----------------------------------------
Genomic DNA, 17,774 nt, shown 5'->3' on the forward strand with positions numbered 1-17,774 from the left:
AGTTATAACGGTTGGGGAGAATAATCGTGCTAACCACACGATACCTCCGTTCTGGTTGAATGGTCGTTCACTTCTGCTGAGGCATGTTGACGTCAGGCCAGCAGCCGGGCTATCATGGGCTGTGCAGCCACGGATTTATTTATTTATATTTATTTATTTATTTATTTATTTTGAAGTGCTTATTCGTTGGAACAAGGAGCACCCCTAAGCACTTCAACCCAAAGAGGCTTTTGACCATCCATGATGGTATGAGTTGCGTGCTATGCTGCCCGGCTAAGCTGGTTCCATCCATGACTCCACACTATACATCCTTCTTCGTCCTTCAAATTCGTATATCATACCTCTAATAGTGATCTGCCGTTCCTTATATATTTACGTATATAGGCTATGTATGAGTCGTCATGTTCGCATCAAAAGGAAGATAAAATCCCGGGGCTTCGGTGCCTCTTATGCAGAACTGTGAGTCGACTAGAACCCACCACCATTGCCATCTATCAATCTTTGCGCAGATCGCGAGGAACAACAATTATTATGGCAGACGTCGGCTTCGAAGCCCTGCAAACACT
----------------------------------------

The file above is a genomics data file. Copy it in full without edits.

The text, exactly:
Genomic DNA, 17,774 nt, shown 5'->3' on the forward strand with positions numbered 1-17,774 from the left:
AGTTATAACGGTTGGGGAGAATAATCGTGCTAACCACACGATACCTCCGTTCTGGTTGAATGGTCGTTCACTTCTGCTGAGGCATGTTGACGTCAGGCCAGCAGCCGGGCTATCATGGGCTGTGCAGCCACGGATTTATTTATTTATATTTATTTATTTATTTATTTATTTTGAAGTGCTTATTCGTTGGAACAAGGAGCACCCCTAAGCACTTCAACCCAAAGAGGCTTTTGACCATCCATGATGGTATGAGTTGCGTGCTATGCTGCCCGGCTAAGCTGGTTCCATCCATGACTCCACACTATACATCCTTCTTCGTCCTTCAAATTCGTATATCATACCTCTAATAGTGATCTGCCGTTCCTTATATATTTACGTATATAGGCTATGTATGAGTCGTCATGTTCGCATCAAAAGGAAGATAAAATCCCGGGGCTTCGGTGCCTCTTATGCAGAACTGTGAGTCGACTAGAACCCACCACCATTGCCATCTATCAATCTTTGCGCAGATCGCGAGGAACAACAATTATTATGGCAGACGTCGGCTTCGAAGCCCTGCAAACACT